Governments should not look to Business Action for Sustainable Development (BASD) or similar advocates of voluntary corporate responsibility for the primary solutions to unsustainable business practices.
Instead, governments at the Summit Preparatory meetings in New York should begin discussion of a Framework Convention on Corporate Accountability to be launched in Johannesburg.
The Road from Rio
"[C]ooperation [with the private sector] must be managed in a manner that does not compromise the independence and neutrality of the United Nations..."
-- Kofi Annan1
"It is...crucial that governments protect the integrity of the spirit and letter of the UN embodied in 'We the peoples...' by ensuring a corporate-free UN" (emphasis added)
-- Asia-Pacific Peoples' Forum on Sustainable Development
November 25-26, 2001. Phnom Penh, Cambodia2
The 1992 Earth Summit in Rio de Janeiro represented a high point of hope for the international community in general and the United Nations in particular. With a deepened understanding of the connections between environment and development, UN diplomats, governments and non-governmental organizations (NGOs) left Rio to embark on a series of ambitious international conferences and challenging negotiations. Their purpose was to protect the earth and improve life for the most impoverished of its human inhabitants.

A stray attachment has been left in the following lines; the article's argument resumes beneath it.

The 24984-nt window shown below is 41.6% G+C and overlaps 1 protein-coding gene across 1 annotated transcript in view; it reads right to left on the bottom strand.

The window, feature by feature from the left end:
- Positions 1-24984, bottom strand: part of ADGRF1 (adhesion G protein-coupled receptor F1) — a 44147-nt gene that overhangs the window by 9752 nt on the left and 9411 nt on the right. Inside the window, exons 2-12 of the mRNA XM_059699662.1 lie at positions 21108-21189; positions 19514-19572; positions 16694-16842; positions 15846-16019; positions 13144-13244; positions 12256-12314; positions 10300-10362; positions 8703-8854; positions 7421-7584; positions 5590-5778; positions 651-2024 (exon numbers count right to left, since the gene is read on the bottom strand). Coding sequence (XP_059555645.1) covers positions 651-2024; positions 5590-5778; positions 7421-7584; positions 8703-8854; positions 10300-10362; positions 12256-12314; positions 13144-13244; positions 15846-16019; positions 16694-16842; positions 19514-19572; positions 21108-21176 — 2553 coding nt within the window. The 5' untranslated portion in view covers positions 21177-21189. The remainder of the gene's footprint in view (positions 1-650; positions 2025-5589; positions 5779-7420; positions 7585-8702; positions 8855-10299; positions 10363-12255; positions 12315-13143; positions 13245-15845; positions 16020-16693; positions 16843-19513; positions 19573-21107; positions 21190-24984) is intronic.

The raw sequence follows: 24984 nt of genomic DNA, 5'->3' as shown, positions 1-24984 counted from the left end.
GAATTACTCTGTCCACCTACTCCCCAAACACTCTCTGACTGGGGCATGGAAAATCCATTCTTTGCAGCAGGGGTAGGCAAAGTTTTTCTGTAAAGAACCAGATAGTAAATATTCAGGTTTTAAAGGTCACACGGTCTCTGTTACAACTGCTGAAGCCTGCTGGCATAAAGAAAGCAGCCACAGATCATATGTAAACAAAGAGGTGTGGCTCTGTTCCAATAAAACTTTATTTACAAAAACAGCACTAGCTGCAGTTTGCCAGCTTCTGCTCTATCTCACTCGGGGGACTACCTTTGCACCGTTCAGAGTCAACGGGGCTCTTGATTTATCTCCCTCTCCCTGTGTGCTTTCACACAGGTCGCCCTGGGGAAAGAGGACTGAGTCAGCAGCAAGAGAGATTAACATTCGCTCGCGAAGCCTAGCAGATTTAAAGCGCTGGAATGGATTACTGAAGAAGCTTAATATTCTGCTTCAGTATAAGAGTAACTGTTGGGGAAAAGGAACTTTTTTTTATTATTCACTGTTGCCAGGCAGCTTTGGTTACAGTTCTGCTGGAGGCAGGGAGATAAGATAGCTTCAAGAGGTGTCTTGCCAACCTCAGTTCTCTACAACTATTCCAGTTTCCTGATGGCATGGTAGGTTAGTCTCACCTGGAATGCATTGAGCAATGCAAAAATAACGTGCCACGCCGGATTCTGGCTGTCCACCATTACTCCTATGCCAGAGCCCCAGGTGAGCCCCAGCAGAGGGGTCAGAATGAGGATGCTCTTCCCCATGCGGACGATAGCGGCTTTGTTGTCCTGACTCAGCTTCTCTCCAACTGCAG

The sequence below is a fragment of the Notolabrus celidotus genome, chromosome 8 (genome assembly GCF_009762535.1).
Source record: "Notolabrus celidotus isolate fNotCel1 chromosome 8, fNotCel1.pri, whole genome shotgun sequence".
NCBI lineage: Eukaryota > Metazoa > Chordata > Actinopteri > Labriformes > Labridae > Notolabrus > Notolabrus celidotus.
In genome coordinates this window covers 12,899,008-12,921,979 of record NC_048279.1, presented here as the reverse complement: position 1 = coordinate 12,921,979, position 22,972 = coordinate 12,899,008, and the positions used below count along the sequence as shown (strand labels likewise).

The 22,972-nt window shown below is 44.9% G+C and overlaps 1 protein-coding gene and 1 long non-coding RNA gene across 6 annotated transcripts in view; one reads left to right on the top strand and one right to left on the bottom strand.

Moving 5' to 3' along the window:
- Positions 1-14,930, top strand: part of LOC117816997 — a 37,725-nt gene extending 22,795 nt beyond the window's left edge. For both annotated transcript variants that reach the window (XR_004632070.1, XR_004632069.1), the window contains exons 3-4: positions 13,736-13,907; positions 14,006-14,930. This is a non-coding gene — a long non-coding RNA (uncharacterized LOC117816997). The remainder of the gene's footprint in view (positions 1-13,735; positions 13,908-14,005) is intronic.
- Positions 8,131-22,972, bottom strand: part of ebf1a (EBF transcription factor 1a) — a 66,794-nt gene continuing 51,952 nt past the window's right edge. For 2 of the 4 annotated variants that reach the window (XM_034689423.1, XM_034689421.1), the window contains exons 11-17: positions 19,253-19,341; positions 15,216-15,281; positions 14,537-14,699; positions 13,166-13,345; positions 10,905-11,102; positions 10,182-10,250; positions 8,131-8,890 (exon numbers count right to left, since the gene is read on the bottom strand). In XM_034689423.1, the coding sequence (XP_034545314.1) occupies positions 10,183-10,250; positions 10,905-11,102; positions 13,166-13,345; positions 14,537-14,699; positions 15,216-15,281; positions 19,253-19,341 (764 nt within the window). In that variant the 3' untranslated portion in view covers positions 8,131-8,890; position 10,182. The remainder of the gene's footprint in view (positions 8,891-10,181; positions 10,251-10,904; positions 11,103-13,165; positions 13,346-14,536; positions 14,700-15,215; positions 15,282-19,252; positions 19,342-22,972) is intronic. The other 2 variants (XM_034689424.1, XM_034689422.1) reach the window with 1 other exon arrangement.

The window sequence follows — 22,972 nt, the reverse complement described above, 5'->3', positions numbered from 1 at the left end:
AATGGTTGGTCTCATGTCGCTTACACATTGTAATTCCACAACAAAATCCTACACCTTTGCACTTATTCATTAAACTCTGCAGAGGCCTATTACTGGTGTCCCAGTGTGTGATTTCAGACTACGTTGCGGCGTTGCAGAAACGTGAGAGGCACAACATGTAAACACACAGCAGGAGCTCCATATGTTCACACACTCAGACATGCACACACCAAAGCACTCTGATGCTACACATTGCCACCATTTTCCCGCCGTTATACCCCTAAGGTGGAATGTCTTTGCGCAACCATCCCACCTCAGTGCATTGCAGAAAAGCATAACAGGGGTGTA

Unfortunately, that purpose was undermined by the Summit's failure to confront corporate power in any meaningful way. Governments in Rio allowed big business to avoid a binding legal framework on their activities, opting instead for a voluntary approach to sustainable development. In Rio, some NGOs warned that heavy influence of business on the Summit would lead to the "partial privatization of the UN," and the "globalization of greenwash."3
During the almost 10 years since Rio, a parallel process has taken place, which has sidelined the agreements forged there and dissipated the energy that the Earth Summit inspired. Through the process of globalization, transnational corporations have increased their economic power enormously in the last decade. They have also successfully resisted most environmental challenges to their core businesses, maintaining unsustainable practices in the energy, chemicals, agriculture, extractive and transportation sectors.
Now, 10 years on, citizen groups, thousands of which are planning to attend the World Summit on Sustainable Development (WSSD) in Johannesburg, are making an attempt to revive the spirit of Rio, a spirit that values environment, human rights, worker rights, human health and justice above commercialism, corporate rights and "free" trade.
This effort comes at a time when the United Nations is increasing its dedication to partnerships with business. Such partnerships date back to Rio, when the conference Secretary-General invited business to advise him on its view, and business eagerly accepted the invitation. The World Business Council for Sustainable Development (WBCSD), formed to advise the Rio Summit, has been enormously influential at the United Nations ever since. But in the last three years, under Secretary-General Kofi Annan, the UN's ideological embrace of world business has tightened even further. The new philosophy, building on the Rio Summit's approach, declares that "confrontation has been replaced by cooperation."4